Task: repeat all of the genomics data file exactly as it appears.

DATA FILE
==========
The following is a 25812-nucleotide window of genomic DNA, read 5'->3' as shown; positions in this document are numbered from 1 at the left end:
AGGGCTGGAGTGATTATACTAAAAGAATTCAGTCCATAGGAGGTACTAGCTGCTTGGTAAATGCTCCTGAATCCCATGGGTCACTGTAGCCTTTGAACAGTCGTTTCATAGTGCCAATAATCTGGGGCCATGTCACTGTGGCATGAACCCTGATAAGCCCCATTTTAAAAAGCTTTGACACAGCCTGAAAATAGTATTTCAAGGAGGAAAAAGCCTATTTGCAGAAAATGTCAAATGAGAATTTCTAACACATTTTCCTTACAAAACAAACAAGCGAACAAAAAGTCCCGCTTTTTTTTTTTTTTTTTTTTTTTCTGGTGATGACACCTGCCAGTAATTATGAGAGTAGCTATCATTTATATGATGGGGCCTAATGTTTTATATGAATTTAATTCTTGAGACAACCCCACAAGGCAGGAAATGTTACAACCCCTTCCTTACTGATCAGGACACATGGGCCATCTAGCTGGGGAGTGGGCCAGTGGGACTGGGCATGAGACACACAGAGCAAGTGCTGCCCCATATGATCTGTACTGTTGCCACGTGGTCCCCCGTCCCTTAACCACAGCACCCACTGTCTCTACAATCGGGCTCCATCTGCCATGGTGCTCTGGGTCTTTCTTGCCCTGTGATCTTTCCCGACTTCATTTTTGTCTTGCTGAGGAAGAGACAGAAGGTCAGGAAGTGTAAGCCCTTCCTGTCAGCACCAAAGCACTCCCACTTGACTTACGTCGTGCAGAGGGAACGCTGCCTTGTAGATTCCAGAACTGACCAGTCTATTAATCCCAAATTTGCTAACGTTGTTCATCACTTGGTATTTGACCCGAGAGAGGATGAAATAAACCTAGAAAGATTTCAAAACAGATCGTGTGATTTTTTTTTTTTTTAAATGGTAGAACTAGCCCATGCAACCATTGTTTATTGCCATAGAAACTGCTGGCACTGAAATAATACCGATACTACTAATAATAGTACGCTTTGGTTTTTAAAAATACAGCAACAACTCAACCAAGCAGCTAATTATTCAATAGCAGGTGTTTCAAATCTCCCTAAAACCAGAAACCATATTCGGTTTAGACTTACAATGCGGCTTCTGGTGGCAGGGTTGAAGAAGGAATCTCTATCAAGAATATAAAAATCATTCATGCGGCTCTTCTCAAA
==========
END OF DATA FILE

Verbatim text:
The following is a 25812-nucleotide window of genomic DNA, read 5'->3' as shown; positions in this document are numbered from 1 at the left end:
AGGGCTGGAGTGATTATACTAAAAGAATTCAGTCCATAGGAGGTACTAGCTGCTTGGTAAATGCTCCTGAATCCCATGGGTCACTGTAGCCTTTGAACAGTCGTTTCATAGTGCCAATAATCTGGGGCCATGTCACTGTGGCATGAACCCTGATAAGCCCCATTTTAAAAAGCTTTGACACAGCCTGAAAATAGTATTTCAAGGAGGAAAAAGCCTATTTGCAGAAAATGTCAAATGAGAATTTCTAACACATTTTCCTTACAAAACAAACAAGCGAACAAAAAGTCCCGCTTTTTTTTTTTTTTTTTTTTTTTCTGGTGATGACACCTGCCAGTAATTATGAGAGTAGCTATCATTTATATGATGGGGCCTAATGTTTTATATGAATTTAATTCTTGAGACAACCCCACAAGGCAGGAAATGTTACAACCCCTTCCTTACTGATCAGGACACATGGGCCATCTAGCTGGGGAGTGGGCCAGTGGGACTGGGCATGAGACACACAGAGCAAGTGCTGCCCCATATGATCTGTACTGTTGCCACGTGGTCCCCCGTCCCTTAACCACAGCACCCACTGTCTCTACAATCGGGCTCCATCTGCCATGGTGCTCTGGGTCTTTCTTGCCCTGTGATCTTTCCCGACTTCATTTTTGTCTTGCTGAGGAAGAGACAGAAGGTCAGGAAGTGTAAGCCCTTCCTGTCAGCACCAAAGCACTCCCACTTGACTTACGTCGTGCAGAGGGAACGCTGCCTTGTAGATTCCAGAACTGACCAGTCTATTAATCCCAAATTTGCTAACGTTGTTCATCACTTGGTATTTGACCCGAGAGAGGATGAAATAAACCTAGAAAGATTTCAAAACAGATCGTGTGATTTTTTTTTTTTTTAAATGGTAGAACTAGCCCATGCAACCATTGTTTATTGCCATAGAAACTGCTGGCACTGAAATAATACCGATACTACTAATAATAGTACGCTTTGGTTTTTAAAAATACAGCAACAACTCAACCAAGCAGCTAATTATTCAATAGCAGGTGTTTCAAATCTCCCTAAAACCAGAAACCATATTCGGTTTAGACTTACAATGCGGCTTCTGGTGGCAGGGTTGAAGAAGGAATCTCTATCAAGAATATAAAAATCATTCATGCGGCTCTTCTCAAA